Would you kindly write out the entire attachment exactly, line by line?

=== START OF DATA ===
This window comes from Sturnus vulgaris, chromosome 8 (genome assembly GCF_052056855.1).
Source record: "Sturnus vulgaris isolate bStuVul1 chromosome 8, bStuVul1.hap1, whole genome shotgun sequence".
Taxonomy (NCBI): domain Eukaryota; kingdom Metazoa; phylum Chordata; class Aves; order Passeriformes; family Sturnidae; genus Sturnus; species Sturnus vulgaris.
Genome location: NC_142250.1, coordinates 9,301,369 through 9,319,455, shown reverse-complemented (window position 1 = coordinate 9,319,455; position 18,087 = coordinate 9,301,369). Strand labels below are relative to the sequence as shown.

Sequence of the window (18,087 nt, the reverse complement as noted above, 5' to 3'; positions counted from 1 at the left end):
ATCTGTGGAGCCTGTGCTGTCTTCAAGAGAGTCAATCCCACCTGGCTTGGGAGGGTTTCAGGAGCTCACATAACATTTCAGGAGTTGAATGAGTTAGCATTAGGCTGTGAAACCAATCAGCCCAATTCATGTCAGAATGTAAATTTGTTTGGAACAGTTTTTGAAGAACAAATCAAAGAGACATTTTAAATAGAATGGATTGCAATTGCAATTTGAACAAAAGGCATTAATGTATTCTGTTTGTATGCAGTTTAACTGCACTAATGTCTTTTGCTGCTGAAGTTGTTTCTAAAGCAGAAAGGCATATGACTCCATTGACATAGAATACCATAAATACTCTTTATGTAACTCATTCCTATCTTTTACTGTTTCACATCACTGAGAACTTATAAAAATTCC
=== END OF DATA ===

This window comes from Sturnus vulgaris, chromosome 8 (genome assembly GCF_052056855.1).
Source record: "Sturnus vulgaris isolate bStuVul1 chromosome 8, bStuVul1.hap1, whole genome shotgun sequence".
Taxonomy (NCBI): domain Eukaryota; kingdom Metazoa; phylum Chordata; class Aves; order Passeriformes; family Sturnidae; genus Sturnus; species Sturnus vulgaris.
Genome location: NC_142250.1, coordinates 9,301,369 through 9,319,455, shown reverse-complemented (window position 1 = coordinate 9,319,455; position 18,087 = coordinate 9,301,369). Strand labels below are relative to the sequence as shown.

Sequence of the window (18,087 nt, the reverse complement as noted above, 5' to 3'; positions counted from 1 at the left end):
ATCTGTGGAGCCTGTGCTGTCTTCAAGAGAGTCAATCCCACCTGGCTTGGGAGGGTTTCAGGAGCTCACATAACATTTCAGGAGTTGAATGAGTTAGCATTAGGCTGTGAAACCAATCAGCCCAATTCATGTCAGAATGTAAATTTGTTTGGAACAGTTTTTGAAGAACAAATCAAAGAGACATTTTAAATAGAATGGATTGCAATTGCAATTTGAACAAAAGGCATTAATGTATTCTGTTTGTATGCAGTTTAACTGCACTAATGTCTTTTGCTGCTGAAGTTGTTTCTAAAGCAGAAAGGCATATGACTCCATTGACATAGAATACCATAAATACTCTTTATGTAACTCATTCCTATCTTTTACTGTTTCACATCACTGAGAACTTATAAAAATTCC